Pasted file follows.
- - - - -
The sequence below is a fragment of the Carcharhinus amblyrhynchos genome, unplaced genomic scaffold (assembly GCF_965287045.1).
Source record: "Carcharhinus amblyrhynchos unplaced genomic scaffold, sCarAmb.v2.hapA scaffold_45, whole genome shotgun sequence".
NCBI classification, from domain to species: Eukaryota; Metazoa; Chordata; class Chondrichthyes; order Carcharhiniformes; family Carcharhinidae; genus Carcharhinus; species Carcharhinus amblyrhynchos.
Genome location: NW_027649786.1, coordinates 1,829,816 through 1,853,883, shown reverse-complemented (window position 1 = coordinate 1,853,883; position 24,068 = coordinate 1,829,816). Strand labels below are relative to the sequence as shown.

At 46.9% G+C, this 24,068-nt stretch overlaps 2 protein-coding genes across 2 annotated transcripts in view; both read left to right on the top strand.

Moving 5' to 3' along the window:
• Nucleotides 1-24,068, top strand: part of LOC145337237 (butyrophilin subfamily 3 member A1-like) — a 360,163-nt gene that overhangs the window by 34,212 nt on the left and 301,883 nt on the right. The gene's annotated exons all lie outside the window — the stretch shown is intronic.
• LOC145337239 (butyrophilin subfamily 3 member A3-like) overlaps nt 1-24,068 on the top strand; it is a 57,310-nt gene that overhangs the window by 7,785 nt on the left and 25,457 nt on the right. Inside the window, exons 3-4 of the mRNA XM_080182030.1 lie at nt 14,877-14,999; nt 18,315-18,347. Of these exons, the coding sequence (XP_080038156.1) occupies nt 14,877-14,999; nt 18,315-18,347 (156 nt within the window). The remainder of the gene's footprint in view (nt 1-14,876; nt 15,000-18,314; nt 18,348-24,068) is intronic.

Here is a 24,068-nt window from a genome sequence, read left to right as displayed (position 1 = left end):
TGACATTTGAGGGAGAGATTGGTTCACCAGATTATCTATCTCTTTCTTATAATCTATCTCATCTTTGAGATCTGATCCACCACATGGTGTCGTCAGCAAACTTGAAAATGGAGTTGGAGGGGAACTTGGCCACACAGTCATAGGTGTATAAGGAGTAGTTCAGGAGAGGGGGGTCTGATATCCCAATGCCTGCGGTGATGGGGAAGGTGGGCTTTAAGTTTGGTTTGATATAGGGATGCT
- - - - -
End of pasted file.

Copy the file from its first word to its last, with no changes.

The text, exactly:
The sequence below is a fragment of the Carcharhinus amblyrhynchos genome, unplaced genomic scaffold (assembly GCF_965287045.1).
Source record: "Carcharhinus amblyrhynchos unplaced genomic scaffold, sCarAmb.v2.hapA scaffold_45, whole genome shotgun sequence".
NCBI classification, from domain to species: Eukaryota; Metazoa; Chordata; class Chondrichthyes; order Carcharhiniformes; family Carcharhinidae; genus Carcharhinus; species Carcharhinus amblyrhynchos.
Genome location: NW_027649786.1, coordinates 1,829,816 through 1,853,883, shown reverse-complemented (window position 1 = coordinate 1,853,883; position 24,068 = coordinate 1,829,816). Strand labels below are relative to the sequence as shown.

At 46.9% G+C, this 24,068-nt stretch overlaps 2 protein-coding genes across 2 annotated transcripts in view; both read left to right on the top strand.

Moving 5' to 3' along the window:
• Nucleotides 1-24,068, top strand: part of LOC145337237 (butyrophilin subfamily 3 member A1-like) — a 360,163-nt gene that overhangs the window by 34,212 nt on the left and 301,883 nt on the right. The gene's annotated exons all lie outside the window — the stretch shown is intronic.
• LOC145337239 (butyrophilin subfamily 3 member A3-like) overlaps nt 1-24,068 on the top strand; it is a 57,310-nt gene that overhangs the window by 7,785 nt on the left and 25,457 nt on the right. Inside the window, exons 3-4 of the mRNA XM_080182030.1 lie at nt 14,877-14,999; nt 18,315-18,347. Of these exons, the coding sequence (XP_080038156.1) occupies nt 14,877-14,999; nt 18,315-18,347 (156 nt within the window). The remainder of the gene's footprint in view (nt 1-14,876; nt 15,000-18,314; nt 18,348-24,068) is intronic.

Here is a 24,068-nt window from a genome sequence, read left to right as displayed (position 1 = left end):
TGACATTTGAGGGAGAGATTGGTTCACCAGATTATCTATCTCTTTCTTATAATCTATCTCATCTTTGAGATCTGATCCACCACATGGTGTCGTCAGCAAACTTGAAAATGGAGTTGGAGGGGAACTTGGCCACACAGTCATAGGTGTATAAGGAGTAGTTCAGGAGAGGGGGGTCTGATATCCCAATGCCTGCGGTGATGGGGAAGGTGGGCTTTAAGTTTGGTTTGATATAGGGATGCT